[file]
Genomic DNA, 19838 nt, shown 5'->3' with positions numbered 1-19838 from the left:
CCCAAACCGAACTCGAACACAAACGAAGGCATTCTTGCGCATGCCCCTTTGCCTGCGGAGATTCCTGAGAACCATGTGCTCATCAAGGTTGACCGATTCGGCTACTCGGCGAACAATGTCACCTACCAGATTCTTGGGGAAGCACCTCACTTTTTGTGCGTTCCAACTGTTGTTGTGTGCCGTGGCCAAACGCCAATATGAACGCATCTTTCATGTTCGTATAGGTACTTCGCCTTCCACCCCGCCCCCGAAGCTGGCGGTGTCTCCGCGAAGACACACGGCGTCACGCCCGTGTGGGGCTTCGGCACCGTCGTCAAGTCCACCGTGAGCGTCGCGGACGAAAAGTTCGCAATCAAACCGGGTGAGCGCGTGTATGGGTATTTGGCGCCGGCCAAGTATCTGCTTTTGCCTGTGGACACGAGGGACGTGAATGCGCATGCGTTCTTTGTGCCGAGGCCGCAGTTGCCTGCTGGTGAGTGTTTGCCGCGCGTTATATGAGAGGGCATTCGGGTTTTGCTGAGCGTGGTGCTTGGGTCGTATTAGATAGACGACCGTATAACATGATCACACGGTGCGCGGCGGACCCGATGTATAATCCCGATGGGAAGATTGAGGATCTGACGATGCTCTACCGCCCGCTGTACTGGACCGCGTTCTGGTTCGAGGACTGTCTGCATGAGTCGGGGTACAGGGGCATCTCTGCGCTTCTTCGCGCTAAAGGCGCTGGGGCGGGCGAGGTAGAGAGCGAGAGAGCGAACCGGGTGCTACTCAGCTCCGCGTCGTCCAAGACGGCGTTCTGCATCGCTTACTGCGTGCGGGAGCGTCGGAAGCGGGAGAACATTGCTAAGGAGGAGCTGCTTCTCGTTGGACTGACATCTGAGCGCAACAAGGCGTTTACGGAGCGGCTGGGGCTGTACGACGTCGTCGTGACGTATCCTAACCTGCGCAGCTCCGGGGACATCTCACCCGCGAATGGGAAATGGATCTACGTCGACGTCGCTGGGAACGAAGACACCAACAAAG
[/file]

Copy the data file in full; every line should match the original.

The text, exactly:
Genomic DNA, 19838 nt, shown 5'->3' with positions numbered 1-19838 from the left:
CCCAAACCGAACTCGAACACAAACGAAGGCATTCTTGCGCATGCCCCTTTGCCTGCGGAGATTCCTGAGAACCATGTGCTCATCAAGGTTGACCGATTCGGCTACTCGGCGAACAATGTCACCTACCAGATTCTTGGGGAAGCACCTCACTTTTTGTGCGTTCCAACTGTTGTTGTGTGCCGTGGCCAAACGCCAATATGAACGCATCTTTCATGTTCGTATAGGTACTTCGCCTTCCACCCCGCCCCCGAAGCTGGCGGTGTCTCCGCGAAGACACACGGCGTCACGCCCGTGTGGGGCTTCGGCACCGTCGTCAAGTCCACCGTGAGCGTCGCGGACGAAAAGTTCGCAATCAAACCGGGTGAGCGCGTGTATGGGTATTTGGCGCCGGCCAAGTATCTGCTTTTGCCTGTGGACACGAGGGACGTGAATGCGCATGCGTTCTTTGTGCCGAGGCCGCAGTTGCCTGCTGGTGAGTGTTTGCCGCGCGTTATATGAGAGGGCATTCGGGTTTTGCTGAGCGTGGTGCTTGGGTCGTATTAGATAGACGACCGTATAACATGATCACACGGTGCGCGGCGGACCCGATGTATAATCCCGATGGGAAGATTGAGGATCTGACGATGCTCTACCGCCCGCTGTACTGGACCGCGTTCTGGTTCGAGGACTGTCTGCATGAGTCGGGGTACAGGGGCATCTCTGCGCTTCTTCGCGCTAAAGGCGCTGGGGCGGGCGAGGTAGAGAGCGAGAGAGCGAACCGGGTGCTACTCAGCTCCGCGTCGTCCAAGACGGCGTTCTGCATCGCTTACTGCGTGCGGGAGCGTCGGAAGCGGGAGAACATTGCTAAGGAGGAGCTGCTTCTCGTTGGACTGACATCTGAGCGCAACAAGGCGTTTACGGAGCGGCTGGGGCTGTACGACGTCGTCGTGACGTATCCTAACCTGCGCAGCTCCGGGGACATCTCACCCGCGAATGGGAAATGGATCTACGTCGACGTCGCTGGGAACGAAGACACCAACAAAG